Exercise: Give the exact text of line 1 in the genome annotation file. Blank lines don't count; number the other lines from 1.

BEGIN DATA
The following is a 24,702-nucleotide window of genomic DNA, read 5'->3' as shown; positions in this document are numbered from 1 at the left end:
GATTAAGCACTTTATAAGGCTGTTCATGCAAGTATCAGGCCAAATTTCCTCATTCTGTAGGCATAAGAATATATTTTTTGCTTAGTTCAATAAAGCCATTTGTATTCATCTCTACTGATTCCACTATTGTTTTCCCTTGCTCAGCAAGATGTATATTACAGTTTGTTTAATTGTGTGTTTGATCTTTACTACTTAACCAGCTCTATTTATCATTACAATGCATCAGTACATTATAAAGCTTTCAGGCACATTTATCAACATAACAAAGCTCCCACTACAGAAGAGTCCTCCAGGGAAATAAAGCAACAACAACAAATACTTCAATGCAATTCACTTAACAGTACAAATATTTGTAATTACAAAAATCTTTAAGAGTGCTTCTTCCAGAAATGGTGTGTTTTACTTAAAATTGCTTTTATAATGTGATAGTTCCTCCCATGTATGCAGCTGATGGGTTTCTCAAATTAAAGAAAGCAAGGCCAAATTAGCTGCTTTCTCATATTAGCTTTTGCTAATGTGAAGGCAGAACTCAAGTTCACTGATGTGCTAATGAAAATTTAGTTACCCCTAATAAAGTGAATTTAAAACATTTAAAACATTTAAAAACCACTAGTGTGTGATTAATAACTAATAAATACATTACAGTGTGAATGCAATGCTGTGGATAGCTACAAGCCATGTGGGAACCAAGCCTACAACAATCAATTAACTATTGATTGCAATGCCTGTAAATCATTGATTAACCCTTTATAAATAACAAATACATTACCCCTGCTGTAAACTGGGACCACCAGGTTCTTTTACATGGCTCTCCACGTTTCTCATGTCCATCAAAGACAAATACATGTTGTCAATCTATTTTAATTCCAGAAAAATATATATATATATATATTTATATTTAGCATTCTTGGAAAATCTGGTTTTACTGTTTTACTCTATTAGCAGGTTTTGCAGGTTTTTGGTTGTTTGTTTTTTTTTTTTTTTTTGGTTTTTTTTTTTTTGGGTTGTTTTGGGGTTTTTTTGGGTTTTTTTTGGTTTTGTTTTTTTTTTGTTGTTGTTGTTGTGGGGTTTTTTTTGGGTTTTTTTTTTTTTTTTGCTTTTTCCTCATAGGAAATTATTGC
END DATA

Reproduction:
The following is a 24,702-nucleotide window of genomic DNA, read 5'->3' as shown; positions in this document are numbered from 1 at the left end: